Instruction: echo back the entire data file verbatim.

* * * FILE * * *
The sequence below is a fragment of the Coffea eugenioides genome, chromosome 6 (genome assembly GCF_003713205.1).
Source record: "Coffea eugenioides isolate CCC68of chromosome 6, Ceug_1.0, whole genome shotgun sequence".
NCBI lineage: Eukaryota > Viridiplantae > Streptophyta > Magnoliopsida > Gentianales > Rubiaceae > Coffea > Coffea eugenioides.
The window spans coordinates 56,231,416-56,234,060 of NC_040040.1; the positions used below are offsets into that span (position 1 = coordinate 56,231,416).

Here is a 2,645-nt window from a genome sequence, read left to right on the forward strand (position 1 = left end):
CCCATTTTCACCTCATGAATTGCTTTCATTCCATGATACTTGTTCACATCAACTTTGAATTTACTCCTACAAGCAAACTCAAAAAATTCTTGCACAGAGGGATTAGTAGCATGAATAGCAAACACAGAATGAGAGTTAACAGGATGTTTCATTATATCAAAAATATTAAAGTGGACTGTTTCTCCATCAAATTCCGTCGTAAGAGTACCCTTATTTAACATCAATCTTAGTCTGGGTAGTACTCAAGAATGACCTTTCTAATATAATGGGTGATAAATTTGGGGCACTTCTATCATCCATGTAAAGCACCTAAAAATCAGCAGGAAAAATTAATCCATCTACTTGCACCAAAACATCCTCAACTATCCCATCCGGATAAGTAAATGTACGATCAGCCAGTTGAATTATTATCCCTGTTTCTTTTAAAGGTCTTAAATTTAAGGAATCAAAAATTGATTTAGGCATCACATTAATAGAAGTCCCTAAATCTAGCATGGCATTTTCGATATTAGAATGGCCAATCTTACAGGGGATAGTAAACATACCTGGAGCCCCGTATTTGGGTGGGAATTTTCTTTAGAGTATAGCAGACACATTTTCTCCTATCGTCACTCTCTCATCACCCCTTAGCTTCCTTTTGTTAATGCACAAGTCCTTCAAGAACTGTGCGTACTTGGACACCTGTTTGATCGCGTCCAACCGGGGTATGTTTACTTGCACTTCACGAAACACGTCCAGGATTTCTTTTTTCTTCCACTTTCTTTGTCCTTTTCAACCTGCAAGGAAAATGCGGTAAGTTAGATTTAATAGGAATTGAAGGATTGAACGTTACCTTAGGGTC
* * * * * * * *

The sequence below is a fragment of the Coffea eugenioides genome, chromosome 6 (genome assembly GCF_003713205.1).
Source record: "Coffea eugenioides isolate CCC68of chromosome 6, Ceug_1.0, whole genome shotgun sequence".
NCBI lineage: Eukaryota > Viridiplantae > Streptophyta > Magnoliopsida > Gentianales > Rubiaceae > Coffea > Coffea eugenioides.
The window spans coordinates 56,231,416-56,234,060 of NC_040040.1; the positions used below are offsets into that span (position 1 = coordinate 56,231,416).

Here is a 2,645-nt window from a genome sequence, read left to right on the forward strand (position 1 = left end):
CCCATTTTCACCTCATGAATTGCTTTCATTCCATGATACTTGTTCACATCAACTTTGAATTTACTCCTACAAGCAAACTCAAAAAATTCTTGCACAGAGGGATTAGTAGCATGAATAGCAAACACAGAATGAGAGTTAACAGGATGTTTCATTATATCAAAAATATTAAAGTGGACTGTTTCTCCATCAAATTCCGTCGTAAGAGTACCCTTATTTAACATCAATCTTAGTCTGGGTAGTACTCAAGAATGACCTTTCTAATATAATGGGTGATAAATTTGGGGCACTTCTATCATCCATGTAAAGCACCTAAAAATCAGCAGGAAAAATTAATCCATCTACTTGCACCAAAACATCCTCAACTATCCCATCCGGATAAGTAAATGTACGATCAGCCAGTTGAATTATTATCCCTGTTTCTTTTAAAGGTCTTAAATTTAAGGAATCAAAAATTGATTTAGGCATCACATTAATAGAAGTCCCTAAATCTAGCATGGCATTTTCGATATTAGAATGGCCAATCTTACAGGGGATAGTAAACATACCTGGAGCCCCGTATTTGGGTGGGAATTTTCTTTAGAGTATAGCAGACACATTTTCTCCTATCGTCACTCTCTCATCACCCCTTAGCTTCCTTTTGTTAATGCACAAGTCCTTCAAGAACTGTGCGTACTTGGACACCTGTTTGATCGCGTCCAACCGGGGTATGTTTACTTGCACTTCACGAAACACGTCCAGGATTTCTTTTTTCTTCCACTTTCTTTGTCCTTTTCAACCTGCAAGGAAAATGCGGTAAGTTAGATTTAATAGGAATTGAAGGATTGAACGTTACCTTAGGGTC